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08-17-2012, 08:01 PM
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Originally Posted by Dreakmur View Post
Don't you find it odd that we always assume the NHL rules were the "right rules" at the time.

There's no denying that a lot of players who went from European/American rules into he NHL failed. The question is, why did they fail. Did they fail bacause they couldn't adjust to the rules, or because they just weren't good enough?

In the ATD, it's important to identify the best hockey players, and not just the best players who can play an NHL style. Since the ATD games are played in no particular era, with no particular set of rules, and in n particular style, the fact that some players played under abnormal rules isn't really relevant.
No assumptions are being made about the NHL rules being the right rules. History has shown very clearly that the NHL rules forced the defensemen to move the puck faster, transition better, to play with their heads-up. It also made the game more interesting the defensive team could no longer simply play keep away to kill time.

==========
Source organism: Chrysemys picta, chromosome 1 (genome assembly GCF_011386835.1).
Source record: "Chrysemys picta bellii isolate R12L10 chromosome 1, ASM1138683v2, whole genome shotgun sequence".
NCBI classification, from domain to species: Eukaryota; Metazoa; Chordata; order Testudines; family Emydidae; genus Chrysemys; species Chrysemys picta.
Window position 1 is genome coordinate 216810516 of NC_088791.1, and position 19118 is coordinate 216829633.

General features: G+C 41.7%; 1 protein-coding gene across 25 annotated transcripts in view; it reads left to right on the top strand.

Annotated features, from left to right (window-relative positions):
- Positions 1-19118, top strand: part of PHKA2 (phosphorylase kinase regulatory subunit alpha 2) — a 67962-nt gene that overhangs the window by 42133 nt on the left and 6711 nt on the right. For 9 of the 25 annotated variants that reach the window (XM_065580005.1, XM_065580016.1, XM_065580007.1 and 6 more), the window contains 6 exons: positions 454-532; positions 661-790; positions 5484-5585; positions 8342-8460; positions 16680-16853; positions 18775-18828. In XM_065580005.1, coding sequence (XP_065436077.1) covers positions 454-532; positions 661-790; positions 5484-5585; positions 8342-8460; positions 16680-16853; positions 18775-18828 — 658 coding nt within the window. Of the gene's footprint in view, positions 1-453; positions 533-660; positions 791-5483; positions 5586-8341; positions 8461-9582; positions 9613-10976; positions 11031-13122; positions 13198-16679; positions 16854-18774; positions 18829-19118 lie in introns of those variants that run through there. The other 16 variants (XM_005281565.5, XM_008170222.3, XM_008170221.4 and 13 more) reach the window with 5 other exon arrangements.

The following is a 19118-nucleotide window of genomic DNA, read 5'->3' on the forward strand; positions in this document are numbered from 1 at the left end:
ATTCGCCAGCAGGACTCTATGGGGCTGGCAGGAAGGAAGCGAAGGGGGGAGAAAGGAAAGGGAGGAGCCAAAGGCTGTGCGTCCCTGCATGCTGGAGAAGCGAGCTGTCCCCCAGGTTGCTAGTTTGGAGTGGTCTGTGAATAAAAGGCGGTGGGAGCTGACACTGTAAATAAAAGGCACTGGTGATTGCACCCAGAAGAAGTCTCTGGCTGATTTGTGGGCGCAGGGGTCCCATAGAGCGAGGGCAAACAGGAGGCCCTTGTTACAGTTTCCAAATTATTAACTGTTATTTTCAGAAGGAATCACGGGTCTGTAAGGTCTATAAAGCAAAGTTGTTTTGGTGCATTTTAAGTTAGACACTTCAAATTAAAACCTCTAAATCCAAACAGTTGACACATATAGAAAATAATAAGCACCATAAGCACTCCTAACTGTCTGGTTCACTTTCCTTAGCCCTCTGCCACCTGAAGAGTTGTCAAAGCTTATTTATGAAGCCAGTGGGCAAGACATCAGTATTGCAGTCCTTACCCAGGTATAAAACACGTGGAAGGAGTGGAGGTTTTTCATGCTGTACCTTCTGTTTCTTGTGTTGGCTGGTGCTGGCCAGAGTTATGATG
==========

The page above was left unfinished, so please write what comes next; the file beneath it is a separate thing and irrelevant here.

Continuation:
Then you have the impact on the forwards who had to develop a forechecking game, improve corner work in the offensive zone plus they had to change their break-out from their defensive zone, playing with their heads-up, coming back deeper into their defensive zone and changing their exit angles.

Failure is failure regardless of the reason.

And that is what the appreciation of the rules does.Look at the results of various NHL rule changes over the years, starting with the forward pass.

Player skills are defined by how quickly a defenseman moves the puck, how well a forward forechecks or plays in his defensive zone.

In context this means that a Jean Paul Lamirande, 1959 WC best defenseman but a quickly discarded NHL defenseman who built a solid career in minor and semi-pro ranks was better than or equal to the best European and American defensemen, mainly because he was not rushed like he was in NHL or pro/semi pro hockey.

So again we are either undervaluing the NA players the quality of Connie Broden, Jean Paul Lamirande, and other Canadians who did well in international play or ignoring weaknesses in European and American players who had gaps in their games.

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